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This question already has an answer here:

I wanted to solve the following problem about 3SAT . The question is 1. to show if the problem is NP-complete and 2. whether the problem has two different satisfying assignments.

"TWICE-3SAT Input: A propositional formula ϕ in conjunctive normal form, such that each clause consists of exactly three literals (as in 3SAT). Question: Does ϕ have at least two different satisfying assignments?"

I understand that we have to use reduction of a known NP-complete problem (such as an independent set) to the problem asked. But I can't go further. I would appreciate your help. I have been working on this for almost a week but I cannot go further.

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marked as duplicate by Tom van der Zanden, David Richerby, Luke Mathieson, D.W., Juho Feb 18 '15 at 7:08

This question has been asked before and already has an answer. If those answers do not fully address your question, please ask a new question.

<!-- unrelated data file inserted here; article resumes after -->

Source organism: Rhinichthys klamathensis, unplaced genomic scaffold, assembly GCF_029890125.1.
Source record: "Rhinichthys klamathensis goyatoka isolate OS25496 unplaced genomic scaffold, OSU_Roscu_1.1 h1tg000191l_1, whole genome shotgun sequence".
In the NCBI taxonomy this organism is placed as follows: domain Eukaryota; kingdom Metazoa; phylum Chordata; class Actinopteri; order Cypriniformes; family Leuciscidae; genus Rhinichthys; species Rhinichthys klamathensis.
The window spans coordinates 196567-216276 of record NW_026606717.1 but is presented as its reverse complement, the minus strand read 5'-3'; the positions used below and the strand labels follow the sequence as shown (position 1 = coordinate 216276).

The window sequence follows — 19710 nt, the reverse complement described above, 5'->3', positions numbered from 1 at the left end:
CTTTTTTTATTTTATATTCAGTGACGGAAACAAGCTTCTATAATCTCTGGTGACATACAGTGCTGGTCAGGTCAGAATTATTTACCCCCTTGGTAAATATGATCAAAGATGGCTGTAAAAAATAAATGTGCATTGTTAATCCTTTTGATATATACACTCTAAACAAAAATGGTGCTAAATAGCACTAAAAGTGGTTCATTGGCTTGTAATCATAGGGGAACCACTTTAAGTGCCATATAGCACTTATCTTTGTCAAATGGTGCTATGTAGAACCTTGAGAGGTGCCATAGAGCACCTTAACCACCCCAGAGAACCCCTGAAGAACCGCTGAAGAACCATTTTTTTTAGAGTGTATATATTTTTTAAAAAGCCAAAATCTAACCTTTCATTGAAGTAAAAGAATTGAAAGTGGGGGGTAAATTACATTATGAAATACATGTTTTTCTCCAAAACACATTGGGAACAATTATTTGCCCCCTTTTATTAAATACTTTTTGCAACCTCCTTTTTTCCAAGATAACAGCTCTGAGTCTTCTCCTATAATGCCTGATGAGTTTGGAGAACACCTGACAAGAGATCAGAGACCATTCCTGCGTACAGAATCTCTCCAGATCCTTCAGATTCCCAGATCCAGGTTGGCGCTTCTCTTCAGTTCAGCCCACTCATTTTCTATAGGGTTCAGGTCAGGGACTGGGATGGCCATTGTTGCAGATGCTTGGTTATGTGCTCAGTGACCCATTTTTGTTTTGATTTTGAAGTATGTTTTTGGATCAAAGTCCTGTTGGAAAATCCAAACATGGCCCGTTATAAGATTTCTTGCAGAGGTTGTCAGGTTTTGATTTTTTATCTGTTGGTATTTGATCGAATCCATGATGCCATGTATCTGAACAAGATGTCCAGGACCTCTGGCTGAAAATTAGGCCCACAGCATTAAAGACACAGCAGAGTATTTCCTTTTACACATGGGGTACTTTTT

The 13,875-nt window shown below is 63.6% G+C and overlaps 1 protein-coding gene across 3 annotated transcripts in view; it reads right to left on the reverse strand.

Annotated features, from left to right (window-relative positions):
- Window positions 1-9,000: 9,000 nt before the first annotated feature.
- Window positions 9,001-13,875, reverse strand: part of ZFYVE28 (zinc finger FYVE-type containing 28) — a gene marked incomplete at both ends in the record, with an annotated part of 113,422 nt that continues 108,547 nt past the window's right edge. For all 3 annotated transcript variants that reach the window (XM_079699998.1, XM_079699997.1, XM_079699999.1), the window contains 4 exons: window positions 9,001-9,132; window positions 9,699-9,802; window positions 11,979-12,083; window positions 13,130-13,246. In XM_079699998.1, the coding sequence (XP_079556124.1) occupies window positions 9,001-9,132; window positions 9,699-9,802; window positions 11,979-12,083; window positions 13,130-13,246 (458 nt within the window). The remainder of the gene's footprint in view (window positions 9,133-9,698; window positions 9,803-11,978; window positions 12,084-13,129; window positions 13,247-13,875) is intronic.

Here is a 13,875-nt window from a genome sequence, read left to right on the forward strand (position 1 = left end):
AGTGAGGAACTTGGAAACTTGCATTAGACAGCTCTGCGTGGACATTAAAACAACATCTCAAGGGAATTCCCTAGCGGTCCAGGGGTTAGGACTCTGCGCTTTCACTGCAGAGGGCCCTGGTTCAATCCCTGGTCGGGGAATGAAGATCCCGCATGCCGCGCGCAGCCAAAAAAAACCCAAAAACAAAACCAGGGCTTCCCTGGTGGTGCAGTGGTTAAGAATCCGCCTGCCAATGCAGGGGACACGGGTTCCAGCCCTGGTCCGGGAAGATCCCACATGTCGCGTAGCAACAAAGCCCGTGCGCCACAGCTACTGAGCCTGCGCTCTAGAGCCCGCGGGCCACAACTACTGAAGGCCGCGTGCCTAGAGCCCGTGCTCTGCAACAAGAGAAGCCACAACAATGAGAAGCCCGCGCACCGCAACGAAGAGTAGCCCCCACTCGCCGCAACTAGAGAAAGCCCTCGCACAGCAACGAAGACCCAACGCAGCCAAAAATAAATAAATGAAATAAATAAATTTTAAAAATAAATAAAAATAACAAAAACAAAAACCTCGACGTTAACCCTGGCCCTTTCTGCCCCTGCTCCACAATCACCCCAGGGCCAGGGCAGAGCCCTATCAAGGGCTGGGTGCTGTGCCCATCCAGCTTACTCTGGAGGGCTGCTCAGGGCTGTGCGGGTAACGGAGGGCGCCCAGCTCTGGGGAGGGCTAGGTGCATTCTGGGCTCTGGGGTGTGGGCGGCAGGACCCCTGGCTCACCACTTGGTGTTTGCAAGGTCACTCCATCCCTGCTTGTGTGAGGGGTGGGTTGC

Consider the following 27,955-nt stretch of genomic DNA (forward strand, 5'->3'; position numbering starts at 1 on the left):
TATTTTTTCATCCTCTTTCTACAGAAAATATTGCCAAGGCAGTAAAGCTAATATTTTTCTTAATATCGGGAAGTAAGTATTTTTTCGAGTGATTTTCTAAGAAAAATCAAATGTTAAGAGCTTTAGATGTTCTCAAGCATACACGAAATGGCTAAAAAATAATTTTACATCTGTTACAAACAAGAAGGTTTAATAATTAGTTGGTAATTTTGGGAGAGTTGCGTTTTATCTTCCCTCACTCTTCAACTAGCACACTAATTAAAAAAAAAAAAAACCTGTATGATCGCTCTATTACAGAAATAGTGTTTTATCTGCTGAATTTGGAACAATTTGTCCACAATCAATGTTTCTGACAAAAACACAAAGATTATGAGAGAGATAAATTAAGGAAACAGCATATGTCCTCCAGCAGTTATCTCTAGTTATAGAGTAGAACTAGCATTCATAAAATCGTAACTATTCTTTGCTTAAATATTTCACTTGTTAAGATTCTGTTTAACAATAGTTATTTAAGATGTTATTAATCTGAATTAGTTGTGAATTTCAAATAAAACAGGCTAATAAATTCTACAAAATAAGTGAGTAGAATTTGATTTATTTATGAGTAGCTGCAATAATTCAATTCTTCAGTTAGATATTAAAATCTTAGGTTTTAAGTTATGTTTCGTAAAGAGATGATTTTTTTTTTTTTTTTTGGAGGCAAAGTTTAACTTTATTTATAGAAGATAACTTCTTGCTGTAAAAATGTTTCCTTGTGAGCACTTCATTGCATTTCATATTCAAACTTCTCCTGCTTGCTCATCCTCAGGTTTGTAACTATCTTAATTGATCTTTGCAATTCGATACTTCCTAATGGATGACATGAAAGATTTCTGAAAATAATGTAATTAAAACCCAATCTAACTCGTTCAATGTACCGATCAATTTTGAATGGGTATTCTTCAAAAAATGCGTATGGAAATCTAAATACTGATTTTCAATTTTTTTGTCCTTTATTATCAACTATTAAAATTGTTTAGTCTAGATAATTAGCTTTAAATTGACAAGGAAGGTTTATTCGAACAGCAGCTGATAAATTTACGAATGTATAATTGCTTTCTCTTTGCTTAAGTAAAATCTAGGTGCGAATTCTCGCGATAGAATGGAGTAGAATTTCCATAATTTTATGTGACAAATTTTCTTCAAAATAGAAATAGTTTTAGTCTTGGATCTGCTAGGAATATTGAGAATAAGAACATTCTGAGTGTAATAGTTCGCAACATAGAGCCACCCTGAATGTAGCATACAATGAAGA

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    $\begingroup$ Cross-posted from cstheory: cstheory.stackexchange.com/questions/30523/… - please do not cross-post. Have you tried to actually come up with a reduction, or has all your effort been to decide that you need to come up with a reduction and that you basically didn't know what that entails? Reducing from Independent Set seems strange, it might be helpful to pick a problem that is somewhat similar to the problem at hand. $\endgroup$ – Tom van der Zanden Feb 17 '15 at 19:38
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    $\begingroup$ Precisely this question is covered in our reference question. This has also been asked once separately with the name double SAT. $\endgroup$ – Juho Feb 17 '15 at 20:15
  • $\begingroup$ juho can you please post me the link for the reference question? tom thank you for your suggestion. I have tried to come up with reduction. but I would like to see an example of twice-3sat so that I can reduce a 3-sat to twice-3sat. I have searched all over the place about the concept of twice-3sat. thanks once again $\endgroup$ – user28838 Feb 17 '15 at 21:12
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Hints:

  1. Showing that the problem is NP is easy.
  2. To show that it is NP-hard, show first that TWICE-SAT is NP-hard (see next step).
  3. In order to show that TWICE-SAT is NP-hard, reduce from SAT. The idea is to add a "dummy" satisfying assignment, which is always going to be satisfying; any satisfying assignment of the original SAT instance will translate to a (different) satisfying assignment of the new instance.
  4. Either reduce TWICE-SAT to TWICE-3SAT, or use insights from your proof in step 3 to prove that TWICE-3SAT is NP-hard.
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